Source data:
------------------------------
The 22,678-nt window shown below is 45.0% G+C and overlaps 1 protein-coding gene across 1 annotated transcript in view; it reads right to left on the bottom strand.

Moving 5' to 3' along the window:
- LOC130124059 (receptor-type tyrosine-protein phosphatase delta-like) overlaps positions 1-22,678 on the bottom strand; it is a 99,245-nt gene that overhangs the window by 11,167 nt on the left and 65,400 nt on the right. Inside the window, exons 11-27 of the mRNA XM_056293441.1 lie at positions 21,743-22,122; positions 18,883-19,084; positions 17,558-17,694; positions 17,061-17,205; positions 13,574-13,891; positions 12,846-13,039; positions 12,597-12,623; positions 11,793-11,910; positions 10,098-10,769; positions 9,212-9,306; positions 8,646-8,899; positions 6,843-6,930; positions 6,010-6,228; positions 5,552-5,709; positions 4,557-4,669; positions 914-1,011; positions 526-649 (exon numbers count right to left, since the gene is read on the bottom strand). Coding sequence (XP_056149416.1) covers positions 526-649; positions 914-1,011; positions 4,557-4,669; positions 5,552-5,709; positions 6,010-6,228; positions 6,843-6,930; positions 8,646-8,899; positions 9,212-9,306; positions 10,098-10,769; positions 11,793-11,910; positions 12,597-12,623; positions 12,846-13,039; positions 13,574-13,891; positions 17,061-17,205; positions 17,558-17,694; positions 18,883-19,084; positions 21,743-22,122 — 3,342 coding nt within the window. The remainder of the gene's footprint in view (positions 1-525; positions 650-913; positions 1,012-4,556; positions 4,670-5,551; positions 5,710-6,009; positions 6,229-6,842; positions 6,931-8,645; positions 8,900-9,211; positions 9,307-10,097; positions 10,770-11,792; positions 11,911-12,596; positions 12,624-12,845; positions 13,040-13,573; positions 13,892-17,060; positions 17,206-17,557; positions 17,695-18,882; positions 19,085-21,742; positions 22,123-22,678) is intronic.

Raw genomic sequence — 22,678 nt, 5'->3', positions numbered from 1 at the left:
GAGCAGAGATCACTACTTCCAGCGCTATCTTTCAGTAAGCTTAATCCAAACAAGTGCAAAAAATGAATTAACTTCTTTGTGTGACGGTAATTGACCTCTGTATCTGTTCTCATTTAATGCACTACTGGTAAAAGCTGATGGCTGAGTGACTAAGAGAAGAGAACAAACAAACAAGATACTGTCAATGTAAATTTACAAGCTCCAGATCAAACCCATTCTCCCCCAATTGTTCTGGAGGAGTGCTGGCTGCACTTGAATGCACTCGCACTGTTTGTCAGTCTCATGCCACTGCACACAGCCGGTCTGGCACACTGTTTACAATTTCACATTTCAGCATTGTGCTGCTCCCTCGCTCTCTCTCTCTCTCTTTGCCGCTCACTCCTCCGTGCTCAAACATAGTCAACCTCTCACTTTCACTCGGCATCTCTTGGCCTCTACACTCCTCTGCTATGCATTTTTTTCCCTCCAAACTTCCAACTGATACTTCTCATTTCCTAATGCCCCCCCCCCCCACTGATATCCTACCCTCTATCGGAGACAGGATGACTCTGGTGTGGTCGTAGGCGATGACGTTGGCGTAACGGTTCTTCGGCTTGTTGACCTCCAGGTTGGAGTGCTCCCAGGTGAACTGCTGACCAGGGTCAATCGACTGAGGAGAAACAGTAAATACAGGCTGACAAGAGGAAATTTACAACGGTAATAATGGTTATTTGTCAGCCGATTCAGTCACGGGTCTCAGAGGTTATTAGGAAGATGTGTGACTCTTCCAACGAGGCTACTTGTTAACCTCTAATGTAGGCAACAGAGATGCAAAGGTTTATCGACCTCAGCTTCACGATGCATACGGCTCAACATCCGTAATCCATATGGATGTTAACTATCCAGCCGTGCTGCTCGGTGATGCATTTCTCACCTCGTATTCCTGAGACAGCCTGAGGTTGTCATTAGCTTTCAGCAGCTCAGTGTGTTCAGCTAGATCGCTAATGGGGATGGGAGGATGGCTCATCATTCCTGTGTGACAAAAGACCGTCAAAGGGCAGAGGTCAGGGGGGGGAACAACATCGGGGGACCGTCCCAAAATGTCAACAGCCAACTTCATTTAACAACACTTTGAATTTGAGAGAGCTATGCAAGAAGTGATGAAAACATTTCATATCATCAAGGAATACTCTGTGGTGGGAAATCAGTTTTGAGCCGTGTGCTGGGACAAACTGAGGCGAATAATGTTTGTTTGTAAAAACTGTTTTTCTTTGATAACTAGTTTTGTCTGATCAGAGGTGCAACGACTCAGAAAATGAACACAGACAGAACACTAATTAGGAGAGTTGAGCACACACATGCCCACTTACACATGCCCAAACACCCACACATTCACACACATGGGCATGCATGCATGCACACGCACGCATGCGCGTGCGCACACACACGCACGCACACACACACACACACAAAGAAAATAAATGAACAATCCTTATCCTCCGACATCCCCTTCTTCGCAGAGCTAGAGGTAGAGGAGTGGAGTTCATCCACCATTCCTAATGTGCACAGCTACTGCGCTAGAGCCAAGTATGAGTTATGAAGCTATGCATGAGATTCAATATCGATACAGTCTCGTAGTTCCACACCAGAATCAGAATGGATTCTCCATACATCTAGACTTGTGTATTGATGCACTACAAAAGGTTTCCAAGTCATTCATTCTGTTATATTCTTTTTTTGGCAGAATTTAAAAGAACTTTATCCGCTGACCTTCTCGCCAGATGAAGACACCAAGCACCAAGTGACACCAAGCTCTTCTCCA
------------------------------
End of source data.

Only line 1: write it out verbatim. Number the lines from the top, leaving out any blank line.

The 22,678-nt window shown below is 45.0% G+C and overlaps 1 protein-coding gene across 1 annotated transcript in view; it reads right to left on the bottom strand.